Of all the by-products and side effects of the covid-19 pandemic, the psychological and emotional aspects are the least discussed. Countries all over the world set up palliative measures to different degrees. Some offered money and food; others ensured that emergency healthcare was available. And in the midst of these, people, schools, and establishments started to invest heavily in remote learning. However, how do we introduce and fully integrate children into the remote learning system when they do not even understand the reason for it?
For many children, one day, they had been going to school and having fun in classes, getting their school uniforms dirty. The next day, they were in lockdown. Unable to see anyone else but the people in their immediate families. Science has shown that children need to communicate, make friends, and operate in medium to large social environments to fully develop socially, emotionally, and even cognitively.
It is going to be particularly harder on children who had previously been in such environments and were suddenly withdrawn and forced to stay behind closed doors with explanations such as
“You can’t go to school today Gideon, because there is a pandemic and we are on lockdown.”
The question is how does one even begin to break down the implication of that sentence to a little child? One minute, s/he had friends in school, the next minute, there were chores on the computer or tablet for them to do, and that was all the schooling they would be getting. The pandemic has done more damage to our children and as beautiful as the idea of remote learning is, it is hardly the ideal fix for a situation like this. As many child psychologists will agree, the school environment is not just about learning the ABCs. It is also about human interaction and nuances, which brings us to the question: What alternatives to isolated remote learning do we have?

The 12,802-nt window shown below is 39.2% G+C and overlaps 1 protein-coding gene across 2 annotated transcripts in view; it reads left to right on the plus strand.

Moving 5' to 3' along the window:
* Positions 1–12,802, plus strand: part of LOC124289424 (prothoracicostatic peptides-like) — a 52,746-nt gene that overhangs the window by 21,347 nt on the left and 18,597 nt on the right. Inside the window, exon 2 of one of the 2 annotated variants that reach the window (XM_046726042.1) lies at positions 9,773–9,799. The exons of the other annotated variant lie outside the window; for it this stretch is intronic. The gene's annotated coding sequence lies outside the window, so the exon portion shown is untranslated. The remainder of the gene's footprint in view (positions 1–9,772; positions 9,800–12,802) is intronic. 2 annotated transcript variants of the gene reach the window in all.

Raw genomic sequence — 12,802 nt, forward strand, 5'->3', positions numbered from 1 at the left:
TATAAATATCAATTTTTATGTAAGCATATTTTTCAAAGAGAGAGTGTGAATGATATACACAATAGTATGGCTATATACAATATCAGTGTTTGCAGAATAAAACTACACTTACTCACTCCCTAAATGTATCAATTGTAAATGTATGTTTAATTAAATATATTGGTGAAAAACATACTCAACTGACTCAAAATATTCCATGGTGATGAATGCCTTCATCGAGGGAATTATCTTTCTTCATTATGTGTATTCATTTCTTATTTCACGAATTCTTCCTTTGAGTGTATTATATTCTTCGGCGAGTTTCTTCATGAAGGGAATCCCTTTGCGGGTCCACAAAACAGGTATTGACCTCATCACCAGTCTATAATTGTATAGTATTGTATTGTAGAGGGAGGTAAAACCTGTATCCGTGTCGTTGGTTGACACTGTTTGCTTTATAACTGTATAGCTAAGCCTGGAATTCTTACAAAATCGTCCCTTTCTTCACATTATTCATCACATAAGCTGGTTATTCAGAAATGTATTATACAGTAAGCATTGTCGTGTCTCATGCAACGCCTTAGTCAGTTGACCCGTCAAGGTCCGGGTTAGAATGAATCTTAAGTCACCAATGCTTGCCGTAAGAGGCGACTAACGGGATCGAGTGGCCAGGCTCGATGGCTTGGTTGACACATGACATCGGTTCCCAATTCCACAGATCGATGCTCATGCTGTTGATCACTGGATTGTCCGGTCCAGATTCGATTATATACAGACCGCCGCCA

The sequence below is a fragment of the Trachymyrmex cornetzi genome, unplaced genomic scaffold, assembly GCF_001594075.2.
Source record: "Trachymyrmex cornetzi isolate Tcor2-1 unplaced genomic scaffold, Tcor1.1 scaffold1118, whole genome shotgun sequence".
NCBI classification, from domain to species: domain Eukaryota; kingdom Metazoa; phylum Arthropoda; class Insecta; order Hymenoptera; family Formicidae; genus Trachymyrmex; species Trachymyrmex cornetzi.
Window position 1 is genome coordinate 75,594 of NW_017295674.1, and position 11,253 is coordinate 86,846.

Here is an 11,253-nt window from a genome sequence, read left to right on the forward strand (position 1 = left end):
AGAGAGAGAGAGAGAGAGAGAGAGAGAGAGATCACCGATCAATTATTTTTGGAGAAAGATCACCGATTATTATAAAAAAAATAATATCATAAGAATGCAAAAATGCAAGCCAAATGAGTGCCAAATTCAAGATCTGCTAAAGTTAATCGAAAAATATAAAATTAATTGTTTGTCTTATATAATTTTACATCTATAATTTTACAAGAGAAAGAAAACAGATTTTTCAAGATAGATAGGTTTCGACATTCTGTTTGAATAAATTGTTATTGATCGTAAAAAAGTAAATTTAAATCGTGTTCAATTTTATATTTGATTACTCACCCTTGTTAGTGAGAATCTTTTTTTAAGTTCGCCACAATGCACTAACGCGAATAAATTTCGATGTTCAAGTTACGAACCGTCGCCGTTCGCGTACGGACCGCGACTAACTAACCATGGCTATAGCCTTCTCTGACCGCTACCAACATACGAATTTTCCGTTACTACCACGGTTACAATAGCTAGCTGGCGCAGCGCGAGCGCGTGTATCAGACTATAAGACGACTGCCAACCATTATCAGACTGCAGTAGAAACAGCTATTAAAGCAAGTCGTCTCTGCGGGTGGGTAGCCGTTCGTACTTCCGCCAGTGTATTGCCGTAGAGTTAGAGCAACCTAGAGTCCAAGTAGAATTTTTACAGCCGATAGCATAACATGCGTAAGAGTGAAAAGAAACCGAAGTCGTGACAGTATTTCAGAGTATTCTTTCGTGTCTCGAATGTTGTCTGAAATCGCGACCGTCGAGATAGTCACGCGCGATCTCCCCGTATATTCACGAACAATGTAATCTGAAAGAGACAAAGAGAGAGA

There are many parenting choices that people have to make; one of such very important choices is the home school vs. traditional school system choice. Many parents all over the world have chosen to home-school their children for a wide variety of reasons ranging from fear of the “neighborhood” and to “I just believe that I can do a better job than the available schooling options.” The restraint shown by the majority who use the traditional school system is often born out of the fact that parents have to work and make a living. However, in a lockdown situation where both parent and children are forced to perpetually be in close proximity for extended periods, it just makes sense that parents could use the opportunity to take over the education of their children. A room, a treehouse, a shed, a garage, or even the small shade right outside the home could become a makeshift school.
Then, why is learning important during a pandemic? Can’t we all just wait out the storm?
Why is learning important during a pandemic?